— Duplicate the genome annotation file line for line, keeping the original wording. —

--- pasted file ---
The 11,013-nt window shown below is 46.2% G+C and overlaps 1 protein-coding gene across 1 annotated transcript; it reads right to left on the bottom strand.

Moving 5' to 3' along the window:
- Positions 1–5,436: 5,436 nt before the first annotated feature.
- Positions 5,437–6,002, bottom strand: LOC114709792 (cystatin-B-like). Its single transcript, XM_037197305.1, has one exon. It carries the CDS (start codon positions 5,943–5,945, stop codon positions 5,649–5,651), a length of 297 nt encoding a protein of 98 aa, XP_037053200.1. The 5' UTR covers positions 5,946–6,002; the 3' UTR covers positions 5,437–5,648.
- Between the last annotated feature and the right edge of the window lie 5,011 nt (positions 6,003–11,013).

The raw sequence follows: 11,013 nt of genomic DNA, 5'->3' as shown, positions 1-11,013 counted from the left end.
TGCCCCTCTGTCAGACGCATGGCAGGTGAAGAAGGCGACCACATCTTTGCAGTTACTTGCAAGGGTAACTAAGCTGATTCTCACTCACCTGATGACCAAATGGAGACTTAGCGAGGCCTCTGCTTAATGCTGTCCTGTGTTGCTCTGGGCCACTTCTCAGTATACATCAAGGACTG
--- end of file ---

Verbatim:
The 11,013-nt window shown below is 46.2% G+C and overlaps 1 protein-coding gene across 1 annotated transcript; it reads right to left on the bottom strand.

Moving 5' to 3' along the window:
- Positions 1–5,436: 5,436 nt before the first annotated feature.
- Positions 5,437–6,002, bottom strand: LOC114709792 (cystatin-B-like). Its single transcript, XM_037197305.1, has one exon. It carries the CDS (start codon positions 5,943–5,945, stop codon positions 5,649–5,651), a length of 297 nt encoding a protein of 98 aa, XP_037053200.1. The 5' UTR covers positions 5,946–6,002; the 3' UTR covers positions 5,437–5,648.
- Between the last annotated feature and the right edge of the window lie 5,011 nt (positions 6,003–11,013).

The raw sequence follows: 11,013 nt of genomic DNA, 5'->3' as shown, positions 1-11,013 counted from the left end.
TGCCCCTCTGTCAGACGCATGGCAGGTGAAGAAGGCGACCACATCTTTGCAGTTACTTGCAAGGGTAACTAAGCTGATTCTCACTCACCTGATGACCAAATGGAGACTTAGCGAGGCCTCTGCTTAATGCTGTCCTGTGTTGCTCTGGGCCACTTCTCAGTATACATCAAGGACTG